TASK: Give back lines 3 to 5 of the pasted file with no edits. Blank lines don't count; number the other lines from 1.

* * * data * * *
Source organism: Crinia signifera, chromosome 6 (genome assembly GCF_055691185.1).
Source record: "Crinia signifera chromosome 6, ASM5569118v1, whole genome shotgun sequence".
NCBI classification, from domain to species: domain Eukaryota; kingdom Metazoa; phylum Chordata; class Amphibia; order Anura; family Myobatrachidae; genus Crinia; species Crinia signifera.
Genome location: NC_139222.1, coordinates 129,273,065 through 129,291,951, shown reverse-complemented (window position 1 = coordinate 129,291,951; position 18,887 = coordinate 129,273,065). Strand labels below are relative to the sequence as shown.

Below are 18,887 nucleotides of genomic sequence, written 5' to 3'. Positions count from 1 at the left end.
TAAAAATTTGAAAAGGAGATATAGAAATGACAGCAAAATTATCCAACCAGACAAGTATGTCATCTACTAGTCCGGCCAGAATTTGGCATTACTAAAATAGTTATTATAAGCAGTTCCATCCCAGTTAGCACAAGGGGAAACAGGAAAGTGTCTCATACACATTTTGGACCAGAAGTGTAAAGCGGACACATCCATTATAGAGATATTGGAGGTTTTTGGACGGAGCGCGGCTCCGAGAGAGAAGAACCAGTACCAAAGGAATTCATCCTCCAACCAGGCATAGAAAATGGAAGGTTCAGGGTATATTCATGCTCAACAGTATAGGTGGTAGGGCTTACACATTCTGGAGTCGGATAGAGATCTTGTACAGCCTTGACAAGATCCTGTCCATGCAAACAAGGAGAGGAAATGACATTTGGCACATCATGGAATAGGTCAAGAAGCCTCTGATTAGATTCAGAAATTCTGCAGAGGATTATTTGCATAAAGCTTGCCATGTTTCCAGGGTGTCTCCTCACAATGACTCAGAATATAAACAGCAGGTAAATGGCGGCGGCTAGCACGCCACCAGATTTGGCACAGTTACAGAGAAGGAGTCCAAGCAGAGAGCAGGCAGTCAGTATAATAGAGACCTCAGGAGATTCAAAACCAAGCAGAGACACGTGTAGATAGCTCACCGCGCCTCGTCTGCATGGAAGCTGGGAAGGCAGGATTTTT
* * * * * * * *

NCBI classification, from domain to species: domain Eukaryota; kingdom Metazoa; phylum Chordata; class Amphibia; order Anura; family Myobatrachidae; genus Crinia; species Crinia signifera.
Genome location: NC_139222.1, coordinates 129,273,065 through 129,291,951, shown reverse-complemented (window position 1 = coordinate 129,291,951; position 18,887 = coordinate 129,273,065). Strand labels below are relative to the sequence as shown.

Below are 18,887 nucleotides of genomic sequence, written 5' to 3'. Positions count from 1 at the left end.